Legendary French actress Isabelle Huppert has been acting on stage and screen for more than 40 years. Over her career she has reaped two Best Actress prizes at the Cannes Film Festival, two at the Venice Film Festival, and 16 nominations for the César Awards, France’s Oscars.
But for her performance as a rape-victim-turned-avenger in Elle, the provocative satire from director Paul Verhoeven (RoboCop, Basic Instinct), has turned Huppert into an awards magnet thus far. Just in the last two weeks, she’s collected prizes from the Gotham Awards, the New York Film Critics Circle, and the Los Angeles Film Critics Association. (The latter two also cited her performance in Mia Hansen-Løve’s Things to Come.)
And Monday, for the first time, Huppert is a Golden Globe nominee. The actress, 63, spoke to EW by telephone two hours after receiving word of her recognition.
ENTERTAINMENT WEEKLY: Congratulations, Isabelle. Where are you calling from?
ISABELLE HUPPERT: I’m on the road, I’m in a car, heading from Liège in Belgium, where I acted in Phaedra(s), the play that I performed in BAM in Brooklyn last September. Now I’m on my way to Luxembourg, where I’m going to be onstage again. It’s just an amazing few weeks for me.
And how do you feel about this news, your first nomination?
Absolutely, yeah, it’s my first nomination for the Golden Globes. I can’t tell you how happy and thrilled and grateful I am to the Hollywood Foreign Press.
Have you been to the ceremony before?
I think I was. Well, actually I know I was for Story of Women, the film I made for Claude Chabrol in 1988. It was nominated for Best Foreign Language Film. We didn’t win but I attended and I have a wonderful memory of that night. It was one of those once-in-your-life memories. But that was a long time ago.
Isn’t it great that a movie as challenging — and entertaining — as Elle is even getting all this attention.
It’s wonderful. It makes me believe in cinema. The film is complex — but that’s what we should always expect from films. Sometimes things can be very challenging and still work. And when it’s Paul Verhoeven directing, I think he makes people excited by the depth and multiple layers and everything he’s saying about what it means to be a woman, what it means to be a man. And when I hear that it’s playing well in America, I can’t tell you how thrilled I am.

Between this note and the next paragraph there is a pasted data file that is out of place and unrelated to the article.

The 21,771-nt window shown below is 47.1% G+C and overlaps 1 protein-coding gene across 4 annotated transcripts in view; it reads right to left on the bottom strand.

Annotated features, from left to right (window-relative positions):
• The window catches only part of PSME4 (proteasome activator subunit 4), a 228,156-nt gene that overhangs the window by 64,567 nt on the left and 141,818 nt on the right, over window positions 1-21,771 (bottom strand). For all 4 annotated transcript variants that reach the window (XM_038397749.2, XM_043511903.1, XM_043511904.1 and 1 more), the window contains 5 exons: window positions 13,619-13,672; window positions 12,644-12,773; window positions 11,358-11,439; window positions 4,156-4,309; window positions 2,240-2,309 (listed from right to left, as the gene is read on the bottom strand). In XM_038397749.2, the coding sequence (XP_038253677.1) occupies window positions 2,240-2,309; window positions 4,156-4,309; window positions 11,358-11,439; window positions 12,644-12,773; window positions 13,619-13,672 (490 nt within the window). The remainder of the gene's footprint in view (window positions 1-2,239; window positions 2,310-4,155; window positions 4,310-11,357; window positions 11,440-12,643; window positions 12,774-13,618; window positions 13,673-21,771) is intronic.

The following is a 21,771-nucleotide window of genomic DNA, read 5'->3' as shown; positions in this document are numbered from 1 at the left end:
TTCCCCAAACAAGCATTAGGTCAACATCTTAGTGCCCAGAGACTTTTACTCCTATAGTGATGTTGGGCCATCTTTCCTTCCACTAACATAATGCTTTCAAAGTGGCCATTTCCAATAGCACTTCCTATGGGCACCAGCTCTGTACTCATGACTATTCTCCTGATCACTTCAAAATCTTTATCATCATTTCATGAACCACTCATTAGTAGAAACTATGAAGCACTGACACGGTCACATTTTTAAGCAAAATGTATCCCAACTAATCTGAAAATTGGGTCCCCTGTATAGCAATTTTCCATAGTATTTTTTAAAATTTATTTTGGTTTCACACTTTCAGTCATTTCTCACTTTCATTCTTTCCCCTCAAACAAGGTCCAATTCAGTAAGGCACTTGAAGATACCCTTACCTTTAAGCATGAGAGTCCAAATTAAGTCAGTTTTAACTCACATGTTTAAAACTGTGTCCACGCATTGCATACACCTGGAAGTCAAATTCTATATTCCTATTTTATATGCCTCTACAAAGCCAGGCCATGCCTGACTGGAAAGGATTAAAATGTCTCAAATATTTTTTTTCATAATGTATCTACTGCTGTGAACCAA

I saw you at the Gotham Awards and I’d never seen you so excited.
Oh, absolutely. How could I not?
This is also an extremely challenging female character for audiences to confront.
She’s not the victim nor the classical male avenger. That’s complex! The more I hear new interpretations of her, the more I’m fascinated. Someone told me the other day that when she buys the gun in the film, it’s like she’s buying a bottle of perfume. She’s doesn’t have the qualities of a man in any of the caricatured sense, but she lives by herself, she’s fearless, she ruthless, she rules so many people’s lives around her. But she’s never to reduced to the simplicity of anything. The movie blurs the definitions of male and female prototypes.
But we also feel like we clearly know who she is.
Of course. The film is not filled with all this ambiguity. By the end, we see what she has done. I love the character so much because she is very clear.
That’s true, and yet at the same time, people are going to be debating Elle for years.
Good! I hope so. Thank you for saying that.